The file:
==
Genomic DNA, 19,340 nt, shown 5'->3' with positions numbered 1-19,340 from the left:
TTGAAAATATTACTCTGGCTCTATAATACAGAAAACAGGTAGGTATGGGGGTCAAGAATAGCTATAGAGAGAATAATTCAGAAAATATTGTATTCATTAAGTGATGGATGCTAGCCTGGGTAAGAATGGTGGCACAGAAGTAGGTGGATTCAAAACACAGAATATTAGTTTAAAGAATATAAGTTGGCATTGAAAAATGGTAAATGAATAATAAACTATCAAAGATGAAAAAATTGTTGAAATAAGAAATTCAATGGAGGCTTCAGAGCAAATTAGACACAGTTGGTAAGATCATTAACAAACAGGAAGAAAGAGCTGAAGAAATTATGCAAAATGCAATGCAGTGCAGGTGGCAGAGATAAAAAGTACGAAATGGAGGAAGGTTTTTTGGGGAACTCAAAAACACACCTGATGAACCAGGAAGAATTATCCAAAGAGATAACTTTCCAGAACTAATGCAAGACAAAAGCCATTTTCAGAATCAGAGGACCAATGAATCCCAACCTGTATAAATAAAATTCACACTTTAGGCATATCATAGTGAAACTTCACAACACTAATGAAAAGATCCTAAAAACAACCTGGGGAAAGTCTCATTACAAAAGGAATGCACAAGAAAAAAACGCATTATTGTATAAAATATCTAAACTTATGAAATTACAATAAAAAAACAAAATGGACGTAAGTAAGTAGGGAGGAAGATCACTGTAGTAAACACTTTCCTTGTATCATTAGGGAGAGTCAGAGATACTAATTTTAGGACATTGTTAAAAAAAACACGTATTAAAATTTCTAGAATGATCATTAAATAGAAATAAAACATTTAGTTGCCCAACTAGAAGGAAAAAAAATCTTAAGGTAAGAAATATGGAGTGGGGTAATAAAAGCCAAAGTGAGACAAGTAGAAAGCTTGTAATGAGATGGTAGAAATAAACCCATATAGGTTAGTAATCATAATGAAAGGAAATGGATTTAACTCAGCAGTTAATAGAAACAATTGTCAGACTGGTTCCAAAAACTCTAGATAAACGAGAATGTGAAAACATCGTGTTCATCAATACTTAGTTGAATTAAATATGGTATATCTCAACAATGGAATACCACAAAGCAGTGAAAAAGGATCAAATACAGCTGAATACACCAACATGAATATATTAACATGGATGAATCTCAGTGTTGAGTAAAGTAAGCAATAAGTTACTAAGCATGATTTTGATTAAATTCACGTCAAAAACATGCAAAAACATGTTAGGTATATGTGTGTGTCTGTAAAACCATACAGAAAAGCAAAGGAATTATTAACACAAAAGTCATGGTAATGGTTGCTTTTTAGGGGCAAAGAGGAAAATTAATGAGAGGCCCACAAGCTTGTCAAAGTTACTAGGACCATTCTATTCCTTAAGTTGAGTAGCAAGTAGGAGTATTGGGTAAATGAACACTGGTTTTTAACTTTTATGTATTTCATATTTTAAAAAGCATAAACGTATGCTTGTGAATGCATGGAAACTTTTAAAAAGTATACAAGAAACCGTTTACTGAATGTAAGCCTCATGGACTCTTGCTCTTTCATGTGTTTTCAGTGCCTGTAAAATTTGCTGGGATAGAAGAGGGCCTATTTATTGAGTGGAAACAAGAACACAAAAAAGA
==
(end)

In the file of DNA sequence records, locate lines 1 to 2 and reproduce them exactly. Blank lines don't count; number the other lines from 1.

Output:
Genomic DNA, 19,340 nt, shown 5'->3' with positions numbered 1-19,340 from the left:
TTGAAAATATTACTCTGGCTCTATAATACAGAAAACAGGTAGGTATGGGGGTCAAGAATAGCTATAGAGAGAATAATTCAGAAAATATTGTATTCATTAAGTGATGGATGCTAGCCTGGGTAAGAATGGTGGCACAGAAGTAGGTGGATTCAAAACACAGAATATTAGTTTAAAGAATATAAGTTGGCATTGAAAAATGGTAAATGAATAATAAACTATCAAAGATGAAAAAATTGTTGAAATAAGAAATTCAATGGAGGCTTCAGAGCAAATTAGACACAGTTGGTAAGATCATTAACAAACAGGAAGAAAGAGCTGAAGAAATTATGCAAAATGCAATGCAGTGCAGGTGGCAGAGATAAAAAGTACGAAATGGAGGAAGGTTTTTTGGGGAACTCAAAAACACACCTGATGAACCAGGAAGAATTATCCAAAGAGATAACTTTCCAGAACTAATGCAAGACAAAAGCCATTTTCAGAATCAGAGGACCAATGAATCCCAACCTGTATAAATAAAATTCACACTTTAGGCATATCATAGTGAAACTTCACAACACTAATGAAAAGATCCTAAAAACAACCTGGGGAAAGTCTCATTACAAAAGGAATGCACAAGAAAAAAACGCATTATTGTATAAAATATCTAAACTTATGAAATTACAATAAAAAAACAAAATGGACGTAAGTAAGTAGGGAGGAAGATCACTGTAGTAAACACTTTCCTTGTATCATTAGGGAGAGTCAGAGATACTAATTTTAGGACATTGTTAAAAAAAACACGTATTAAAATTTCTAGAATGATCATTAAATAGAAATAAAACATTTAGTTGCCCAACTAGAAGGAAAAAAAATCTTAAGGTAAGAAATATGGAGTGGGGTAATAAAAGCCAAAGTGAGACAAGTAGAAAGCTTGTAATGAGATGGTAGAAATAAACCCATATAGGTTAGTAATCATAATGAAAGGAAATGGATTTAACTCAGCAGTTAATAGAAACAATTGTCAGACTGGTTCCAAAAACTCTAGATAAACGAGAATGTGAAAACATCGTGTTCATCAATACTTAGTTGAATTAAATATGGTATATCTCAACAATGGAATACCACAAAGCAGTGAAAAAGGATCAAATACAGCTGAATACACCAACATGAATATATTAACATGGATGAATCTCAGTGTTGAGTAAAGTAAGCAATAAGTTACTAAGCATGATTTTGATTAAATTCACGTCAAAAACATGCAAAAACATGTTAGGTATATGTGTGTGTCTGTAAAACCATACAGAAAAGCAAAGGAATTATTAACACAAAAGTCATGGTAATGGTTGCTTTTTAGGGGCAAAGAGGAAAATTAATGAGAGGCCCACAAGCTTGTCAAAGTTACTAGGACCATTCTATTCCTTAAGTTGAGTAGCAAGTAGGAGTATTGGGTAAATGAACACTGGTTTTTAACTTTTATGTATTTCATATTTTAAAAAGCATAAACGTATGCTTGTGAATGCATGGAAACTTTTAAAAAGTATACAAGAAACCGTTTACTGAATGTAAGCCTCATGGACTCTTGCTCTTTCATGTGTTTTCAGTGCCTGTAAAATTTGCTGGGATAGAAGAGGGCCTATTTATTGAGTGGAAACAAGAACACAAAAAAGA